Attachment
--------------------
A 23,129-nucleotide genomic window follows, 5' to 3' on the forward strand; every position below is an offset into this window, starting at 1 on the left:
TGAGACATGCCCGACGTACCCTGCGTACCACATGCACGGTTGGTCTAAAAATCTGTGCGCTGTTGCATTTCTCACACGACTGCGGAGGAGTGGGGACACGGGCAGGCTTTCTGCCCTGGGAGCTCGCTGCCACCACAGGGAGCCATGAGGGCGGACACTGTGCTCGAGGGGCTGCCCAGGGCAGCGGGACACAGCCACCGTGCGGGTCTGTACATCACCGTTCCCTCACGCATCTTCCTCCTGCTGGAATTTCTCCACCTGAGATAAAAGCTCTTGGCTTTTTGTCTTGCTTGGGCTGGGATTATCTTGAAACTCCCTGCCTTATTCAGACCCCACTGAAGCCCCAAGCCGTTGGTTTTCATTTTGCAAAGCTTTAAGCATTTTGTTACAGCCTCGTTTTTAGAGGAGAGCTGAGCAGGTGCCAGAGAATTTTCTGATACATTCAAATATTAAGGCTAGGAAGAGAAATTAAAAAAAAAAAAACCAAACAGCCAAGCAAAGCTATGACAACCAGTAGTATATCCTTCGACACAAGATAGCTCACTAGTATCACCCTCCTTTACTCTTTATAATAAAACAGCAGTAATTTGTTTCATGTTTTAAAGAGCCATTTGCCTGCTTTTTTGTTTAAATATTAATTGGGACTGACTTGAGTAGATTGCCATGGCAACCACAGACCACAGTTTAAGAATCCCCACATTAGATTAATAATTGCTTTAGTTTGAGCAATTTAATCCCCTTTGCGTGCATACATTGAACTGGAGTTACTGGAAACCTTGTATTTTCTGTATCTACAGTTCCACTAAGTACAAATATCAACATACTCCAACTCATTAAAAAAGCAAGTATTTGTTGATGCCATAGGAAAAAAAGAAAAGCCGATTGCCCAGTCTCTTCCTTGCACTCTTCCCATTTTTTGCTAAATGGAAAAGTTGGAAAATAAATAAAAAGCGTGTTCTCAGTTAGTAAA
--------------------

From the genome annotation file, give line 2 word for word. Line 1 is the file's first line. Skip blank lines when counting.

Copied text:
TGAGACATGCCCGACGTACCCTGCGTACCACATGCACGGTTGGTCTAAAAATCTGTGCGCTGTTGCATTTCTCACACGACTGCGGAGGAGTGGGGACACGGGCAGGCTTTCTGCCCTGGGAGCTCGCTGCCACCACAGGGAGCCATGAGGGCGGACACTGTGCTCGAGGGGCTGCCCAGGGCAGCGGGACACAGCCACCGTGCGGGTCTGTACATCACCGTTCCCTCACGCATCTTCCTCCTGCTGGAATTTCTCCACCTGAGATAAAAGCTCTTGGCTTTTTGTCTTGCTTGGGCTGGGATTATCTTGAAACTCCCTGCCTTATTCAGACCCCACTGAAGCCCCAAGCCGTTGGTTTTCATTTTGCAAAGCTTTAAGCATTTTGTTACAGCCTCGTTTTTAGAGGAGAGCTGAGCAGGTGCCAGAGAATTTTCTGATACATTCAAATATTAAGGCTAGGAAGAGAAATTAAAAAAAAAAAAACCAAACAGCCAAGCAAAGCTATGACAACCAGTAGTATATCCTTCGACACAAGATAGCTCACTAGTATCACCCTCCTTTACTCTTTATAATAAAACAGCAGTAATTTGTTTCATGTTTTAAAGAGCCATTTGCCTGCTTTTTTGTTTAAATATTAATTGGGACTGACTTGAGTAGATTGCCATGGCAACCACAGACCACAGTTTAAGAATCCCCACATTAGATTAATAATTGCTTTAGTTTGAGCAATTTAATCCCCTTTGCGTGCATACATTGAACTGGAGTTACTGGAAACCTTGTATTTTCTGTATCTACAGTTCCACTAAGTACAAATATCAACATACTCCAACTCATTAAAAAAGCAAGTATTTGTTGATGCCATAGGAAAAAAAGAAAAGCCGATTGCCCAGTCTCTTCCTTGCACTCTTCCCATTTTTTGCTAAATGGAAAAGTTGGAAAATAAATAAAAAGCGTGTTCTCAGTTAGTAAA